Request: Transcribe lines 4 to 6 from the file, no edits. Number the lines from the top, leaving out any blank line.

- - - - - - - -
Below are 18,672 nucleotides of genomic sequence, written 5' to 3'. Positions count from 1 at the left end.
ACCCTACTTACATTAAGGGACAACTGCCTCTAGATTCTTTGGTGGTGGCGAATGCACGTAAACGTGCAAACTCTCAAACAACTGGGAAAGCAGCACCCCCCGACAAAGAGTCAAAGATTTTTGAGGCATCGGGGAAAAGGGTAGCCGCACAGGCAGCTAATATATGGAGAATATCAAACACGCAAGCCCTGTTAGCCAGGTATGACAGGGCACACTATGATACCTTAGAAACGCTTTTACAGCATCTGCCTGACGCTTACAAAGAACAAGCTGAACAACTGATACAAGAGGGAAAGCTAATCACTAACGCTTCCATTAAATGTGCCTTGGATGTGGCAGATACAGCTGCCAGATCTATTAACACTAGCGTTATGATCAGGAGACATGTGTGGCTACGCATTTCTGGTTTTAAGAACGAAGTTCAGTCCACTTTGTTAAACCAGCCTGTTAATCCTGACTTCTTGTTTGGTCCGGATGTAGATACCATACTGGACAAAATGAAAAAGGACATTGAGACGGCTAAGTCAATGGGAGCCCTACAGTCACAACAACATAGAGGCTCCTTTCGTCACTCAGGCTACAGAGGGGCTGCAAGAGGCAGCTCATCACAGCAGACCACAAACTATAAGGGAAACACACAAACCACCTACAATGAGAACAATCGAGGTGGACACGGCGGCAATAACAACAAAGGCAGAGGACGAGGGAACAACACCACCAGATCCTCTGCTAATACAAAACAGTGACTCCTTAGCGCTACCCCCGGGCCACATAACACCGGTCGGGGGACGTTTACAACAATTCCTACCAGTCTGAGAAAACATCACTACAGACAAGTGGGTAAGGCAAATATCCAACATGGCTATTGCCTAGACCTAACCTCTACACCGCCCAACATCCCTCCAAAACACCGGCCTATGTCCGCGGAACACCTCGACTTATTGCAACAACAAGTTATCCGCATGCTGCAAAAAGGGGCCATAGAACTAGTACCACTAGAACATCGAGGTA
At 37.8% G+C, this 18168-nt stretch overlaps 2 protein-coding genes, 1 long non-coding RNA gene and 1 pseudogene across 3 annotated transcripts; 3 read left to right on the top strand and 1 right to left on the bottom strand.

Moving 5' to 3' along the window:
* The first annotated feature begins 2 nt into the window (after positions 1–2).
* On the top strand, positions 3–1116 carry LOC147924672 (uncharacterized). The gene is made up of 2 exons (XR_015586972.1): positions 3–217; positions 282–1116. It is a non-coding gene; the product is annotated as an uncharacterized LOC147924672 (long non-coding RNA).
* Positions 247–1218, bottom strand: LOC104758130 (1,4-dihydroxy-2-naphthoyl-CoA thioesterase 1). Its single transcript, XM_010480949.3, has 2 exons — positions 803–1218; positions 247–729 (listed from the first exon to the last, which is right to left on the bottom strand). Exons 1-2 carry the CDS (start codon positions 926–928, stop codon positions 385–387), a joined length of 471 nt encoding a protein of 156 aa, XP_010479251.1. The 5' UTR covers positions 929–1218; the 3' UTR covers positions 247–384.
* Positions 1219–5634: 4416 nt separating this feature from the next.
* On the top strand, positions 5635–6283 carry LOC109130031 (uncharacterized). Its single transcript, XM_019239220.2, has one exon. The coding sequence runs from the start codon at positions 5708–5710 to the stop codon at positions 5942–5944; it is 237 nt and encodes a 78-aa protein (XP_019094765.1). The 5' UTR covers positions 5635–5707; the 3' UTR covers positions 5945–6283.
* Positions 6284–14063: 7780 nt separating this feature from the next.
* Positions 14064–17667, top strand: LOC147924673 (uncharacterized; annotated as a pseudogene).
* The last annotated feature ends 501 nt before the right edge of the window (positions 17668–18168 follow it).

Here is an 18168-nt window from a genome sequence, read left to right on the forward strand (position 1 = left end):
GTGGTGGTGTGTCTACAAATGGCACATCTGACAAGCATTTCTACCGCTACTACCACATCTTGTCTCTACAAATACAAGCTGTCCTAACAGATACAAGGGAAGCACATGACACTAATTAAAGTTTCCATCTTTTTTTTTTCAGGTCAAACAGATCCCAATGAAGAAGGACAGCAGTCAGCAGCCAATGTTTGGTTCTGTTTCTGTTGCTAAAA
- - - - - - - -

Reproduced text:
Moving 5' to 3' along the window:
* The first annotated feature begins 2 nt into the window (after positions 1–2).
* On the top strand, positions 3–1116 carry LOC147924672 (uncharacterized). The gene is made up of 2 exons (XR_015586972.1): positions 3–217; positions 282–1116. It is a non-coding gene; the product is annotated as an uncharacterized LOC147924672 (long non-coding RNA).